Several health and medical research studies have shown that the infant has higher chances of hearing loss when the mother has congenital cytomegalovirus (or CMV) while pregnant with the baby. This risk is higher when the mother acquires the said infection during the earlier stages of her pregnancy.
CMV is a type of virus that is quite common. In fact, over half of the US population is infected with it. This type of virus does not pose any threat to adults with a healthy immune system though. However, it is critical when acquired by a pregnant mother, thus threatening the health of the infant she is about to deliver.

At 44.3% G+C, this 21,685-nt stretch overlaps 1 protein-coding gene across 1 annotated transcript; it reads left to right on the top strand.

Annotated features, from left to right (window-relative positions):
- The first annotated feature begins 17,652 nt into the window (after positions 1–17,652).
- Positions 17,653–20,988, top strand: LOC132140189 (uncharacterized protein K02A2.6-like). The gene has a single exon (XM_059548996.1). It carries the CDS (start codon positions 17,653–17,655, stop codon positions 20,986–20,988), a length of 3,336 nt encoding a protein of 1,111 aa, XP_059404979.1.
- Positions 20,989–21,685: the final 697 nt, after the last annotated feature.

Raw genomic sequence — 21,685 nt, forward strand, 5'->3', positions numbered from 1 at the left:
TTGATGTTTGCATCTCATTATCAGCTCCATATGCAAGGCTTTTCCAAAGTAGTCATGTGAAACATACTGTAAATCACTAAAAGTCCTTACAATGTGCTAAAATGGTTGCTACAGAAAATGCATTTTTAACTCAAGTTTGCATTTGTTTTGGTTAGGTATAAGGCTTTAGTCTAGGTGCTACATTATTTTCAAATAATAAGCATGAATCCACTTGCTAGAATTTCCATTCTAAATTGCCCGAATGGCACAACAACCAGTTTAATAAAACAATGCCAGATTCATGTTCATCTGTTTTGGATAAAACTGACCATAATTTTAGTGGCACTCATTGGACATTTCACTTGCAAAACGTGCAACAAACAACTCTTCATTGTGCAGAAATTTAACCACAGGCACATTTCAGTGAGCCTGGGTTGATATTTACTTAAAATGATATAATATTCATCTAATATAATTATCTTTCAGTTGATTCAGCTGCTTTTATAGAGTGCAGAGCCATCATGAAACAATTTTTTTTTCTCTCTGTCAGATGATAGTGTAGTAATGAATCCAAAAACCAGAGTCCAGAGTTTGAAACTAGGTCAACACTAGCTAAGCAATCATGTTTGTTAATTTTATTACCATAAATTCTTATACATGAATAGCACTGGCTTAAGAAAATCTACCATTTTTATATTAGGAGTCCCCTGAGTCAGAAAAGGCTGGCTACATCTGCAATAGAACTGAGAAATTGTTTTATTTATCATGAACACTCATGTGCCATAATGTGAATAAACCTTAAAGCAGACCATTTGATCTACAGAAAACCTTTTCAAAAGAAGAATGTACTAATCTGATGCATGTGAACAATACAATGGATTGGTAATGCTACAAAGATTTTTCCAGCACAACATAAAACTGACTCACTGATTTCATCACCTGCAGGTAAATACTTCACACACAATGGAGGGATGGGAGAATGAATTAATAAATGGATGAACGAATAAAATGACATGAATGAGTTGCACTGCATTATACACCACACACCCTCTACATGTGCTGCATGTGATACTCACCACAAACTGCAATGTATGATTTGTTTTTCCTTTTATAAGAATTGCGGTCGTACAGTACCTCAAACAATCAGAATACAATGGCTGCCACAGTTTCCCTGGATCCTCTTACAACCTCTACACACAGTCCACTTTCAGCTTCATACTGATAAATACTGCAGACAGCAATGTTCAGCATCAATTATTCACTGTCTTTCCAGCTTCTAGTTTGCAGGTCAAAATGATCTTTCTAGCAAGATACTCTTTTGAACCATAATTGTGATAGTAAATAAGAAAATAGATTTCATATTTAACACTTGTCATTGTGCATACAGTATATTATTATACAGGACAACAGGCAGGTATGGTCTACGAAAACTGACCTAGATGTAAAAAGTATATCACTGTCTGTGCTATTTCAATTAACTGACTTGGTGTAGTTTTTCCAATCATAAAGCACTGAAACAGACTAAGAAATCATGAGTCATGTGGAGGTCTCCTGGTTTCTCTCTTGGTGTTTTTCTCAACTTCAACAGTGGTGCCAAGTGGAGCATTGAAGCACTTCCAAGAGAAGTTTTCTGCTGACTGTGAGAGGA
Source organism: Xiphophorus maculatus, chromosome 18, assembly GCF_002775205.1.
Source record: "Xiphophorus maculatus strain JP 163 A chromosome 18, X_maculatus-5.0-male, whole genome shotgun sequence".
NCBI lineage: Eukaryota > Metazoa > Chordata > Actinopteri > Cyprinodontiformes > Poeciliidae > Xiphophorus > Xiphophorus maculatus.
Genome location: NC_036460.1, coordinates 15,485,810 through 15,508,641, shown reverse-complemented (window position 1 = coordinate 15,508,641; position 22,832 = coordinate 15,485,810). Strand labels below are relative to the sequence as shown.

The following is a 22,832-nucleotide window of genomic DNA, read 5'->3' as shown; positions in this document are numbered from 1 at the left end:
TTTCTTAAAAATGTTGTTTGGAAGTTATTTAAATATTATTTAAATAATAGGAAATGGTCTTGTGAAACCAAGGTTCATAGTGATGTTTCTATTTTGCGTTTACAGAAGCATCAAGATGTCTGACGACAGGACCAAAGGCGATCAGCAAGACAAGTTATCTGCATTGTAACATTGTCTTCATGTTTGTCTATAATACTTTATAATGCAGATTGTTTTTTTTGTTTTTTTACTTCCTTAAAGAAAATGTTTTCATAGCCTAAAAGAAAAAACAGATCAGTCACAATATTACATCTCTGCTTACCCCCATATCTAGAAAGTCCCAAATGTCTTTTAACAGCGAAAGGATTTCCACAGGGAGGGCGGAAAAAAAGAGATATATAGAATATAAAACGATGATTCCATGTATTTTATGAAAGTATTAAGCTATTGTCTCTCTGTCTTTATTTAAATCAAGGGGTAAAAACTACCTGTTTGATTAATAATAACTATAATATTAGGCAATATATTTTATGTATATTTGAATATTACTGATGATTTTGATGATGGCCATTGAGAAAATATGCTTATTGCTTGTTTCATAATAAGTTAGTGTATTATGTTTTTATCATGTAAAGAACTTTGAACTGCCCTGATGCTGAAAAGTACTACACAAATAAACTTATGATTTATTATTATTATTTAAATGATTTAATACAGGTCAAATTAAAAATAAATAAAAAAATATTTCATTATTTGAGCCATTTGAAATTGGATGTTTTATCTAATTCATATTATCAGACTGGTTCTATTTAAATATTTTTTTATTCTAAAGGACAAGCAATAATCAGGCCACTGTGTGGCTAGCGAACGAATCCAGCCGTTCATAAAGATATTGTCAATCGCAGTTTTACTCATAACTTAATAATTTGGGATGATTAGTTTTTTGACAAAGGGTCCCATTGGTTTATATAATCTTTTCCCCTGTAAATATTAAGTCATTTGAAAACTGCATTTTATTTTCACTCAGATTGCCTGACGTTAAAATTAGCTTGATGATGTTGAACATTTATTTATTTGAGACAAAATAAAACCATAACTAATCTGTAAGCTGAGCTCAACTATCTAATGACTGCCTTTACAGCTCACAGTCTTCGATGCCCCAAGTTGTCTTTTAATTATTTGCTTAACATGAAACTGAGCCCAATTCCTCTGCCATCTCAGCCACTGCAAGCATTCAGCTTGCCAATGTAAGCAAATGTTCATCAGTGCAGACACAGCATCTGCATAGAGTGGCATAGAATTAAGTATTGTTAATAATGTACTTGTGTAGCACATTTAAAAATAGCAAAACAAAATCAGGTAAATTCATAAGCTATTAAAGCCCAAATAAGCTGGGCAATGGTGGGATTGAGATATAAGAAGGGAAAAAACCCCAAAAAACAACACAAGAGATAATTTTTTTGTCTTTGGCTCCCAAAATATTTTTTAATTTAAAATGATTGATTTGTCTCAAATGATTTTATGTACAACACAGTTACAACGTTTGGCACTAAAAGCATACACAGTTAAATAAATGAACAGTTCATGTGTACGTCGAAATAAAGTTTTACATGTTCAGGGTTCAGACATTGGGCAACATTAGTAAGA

Due to the common nature of the CMV virus, health experts are looking closely into this in the hopes of preventing the acquisition of the virus and exposing the fetus to hearing loss upon birth. As of now, researchers have posted a 22 percent likelihood that an infant can suffer from nerve damage and develop sensorineural hearing loss.
The connection between the CMV virus and the vulnerabilities of a fetus’ hearing capacity is determined in the ear’s embryological development while in the mother’s womb. Since this biological process takes place between the mother’s third and fourth week of pregnancy, that also explains why acquiring the CMV virus during the first trimester makes the infant more vulnerable.